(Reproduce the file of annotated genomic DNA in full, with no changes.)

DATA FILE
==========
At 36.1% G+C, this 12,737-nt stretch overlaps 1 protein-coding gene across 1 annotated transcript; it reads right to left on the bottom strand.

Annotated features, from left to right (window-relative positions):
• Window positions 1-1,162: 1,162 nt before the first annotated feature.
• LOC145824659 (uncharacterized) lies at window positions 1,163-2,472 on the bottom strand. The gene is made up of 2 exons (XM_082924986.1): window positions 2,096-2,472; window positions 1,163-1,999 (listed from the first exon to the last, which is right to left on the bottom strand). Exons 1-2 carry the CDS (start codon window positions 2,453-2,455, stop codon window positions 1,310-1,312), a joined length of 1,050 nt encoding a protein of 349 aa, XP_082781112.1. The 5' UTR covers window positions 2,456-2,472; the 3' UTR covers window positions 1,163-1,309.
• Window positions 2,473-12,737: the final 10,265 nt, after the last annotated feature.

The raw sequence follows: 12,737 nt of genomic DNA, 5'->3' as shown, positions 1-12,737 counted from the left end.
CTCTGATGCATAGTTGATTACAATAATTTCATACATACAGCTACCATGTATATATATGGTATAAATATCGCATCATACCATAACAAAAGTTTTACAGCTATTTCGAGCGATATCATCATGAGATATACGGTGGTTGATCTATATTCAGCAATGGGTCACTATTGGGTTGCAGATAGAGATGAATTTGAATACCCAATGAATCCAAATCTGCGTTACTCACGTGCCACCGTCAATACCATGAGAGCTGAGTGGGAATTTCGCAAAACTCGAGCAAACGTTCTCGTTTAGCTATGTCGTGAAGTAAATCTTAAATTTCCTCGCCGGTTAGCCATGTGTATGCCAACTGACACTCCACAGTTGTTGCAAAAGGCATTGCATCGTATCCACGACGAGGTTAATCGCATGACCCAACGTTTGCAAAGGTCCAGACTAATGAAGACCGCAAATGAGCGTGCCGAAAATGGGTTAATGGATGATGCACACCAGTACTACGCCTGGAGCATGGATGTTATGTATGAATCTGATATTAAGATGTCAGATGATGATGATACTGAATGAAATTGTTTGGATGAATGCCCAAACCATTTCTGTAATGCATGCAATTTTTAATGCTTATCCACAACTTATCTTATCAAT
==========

At 36.1% G+C, this 12,737-nt stretch overlaps 1 protein-coding gene across 1 annotated transcript; it reads right to left on the bottom strand.

Annotated features, from left to right (window-relative positions):
• Window positions 1-1,162: 1,162 nt before the first annotated feature.
• LOC145824659 (uncharacterized) lies at window positions 1,163-2,472 on the bottom strand. The gene is made up of 2 exons (XM_082924986.1): window positions 2,096-2,472; window positions 1,163-1,999 (listed from the first exon to the last, which is right to left on the bottom strand). Exons 1-2 carry the CDS (start codon window positions 2,453-2,455, stop codon window positions 1,310-1,312), a joined length of 1,050 nt encoding a protein of 349 aa, XP_082781112.1. The 5' UTR covers window positions 2,456-2,472; the 3' UTR covers window positions 1,163-1,309.
• Window positions 2,473-12,737: the final 10,265 nt, after the last annotated feature.

The raw sequence follows: 12,737 nt of genomic DNA, 5'->3' as shown, positions 1-12,737 counted from the left end.
CTCTGATGCATAGTTGATTACAATAATTTCATACATACAGCTACCATGTATATATATGGTATAAATATCGCATCATACCATAACAAAAGTTTTACAGCTATTTCGAGCGATATCATCATGAGATATACGGTGGTTGATCTATATTCAGCAATGGGTCACTATTGGGTTGCAGATAGAGATGAATTTGAATACCCAATGAATCCAAATCTGCGTTACTCACGTGCCACCGTCAATACCATGAGAGCTGAGTGGGAATTTCGCAAAACTCGAGCAAACGTTCTCGTTTAGCTATGTCGTGAAGTAAATCTTAAATTTCCTCGCCGGTTAGCCATGTGTATGCCAACTGACACTCCACAGTTGTTGCAAAAGGCATTGCATCGTATCCACGACGAGGTTAATCGCATGACCCAACGTTTGCAAAGGTCCAGACTAATGAAGACCGCAAATGAGCGTGCCGAAAATGGGTTAATGGATGATGCACACCAGTACTACGCCTGGAGCATGGATGTTATGTATGAATCTGATATTAAGATGTCAGATGATGATGATACTGAATGAAATTGTTTGGATGAATGCCCAAACCATTTCTGTAATGCATGCAATTTTTAATGCTTATCCACAACTTATCTTATCAAT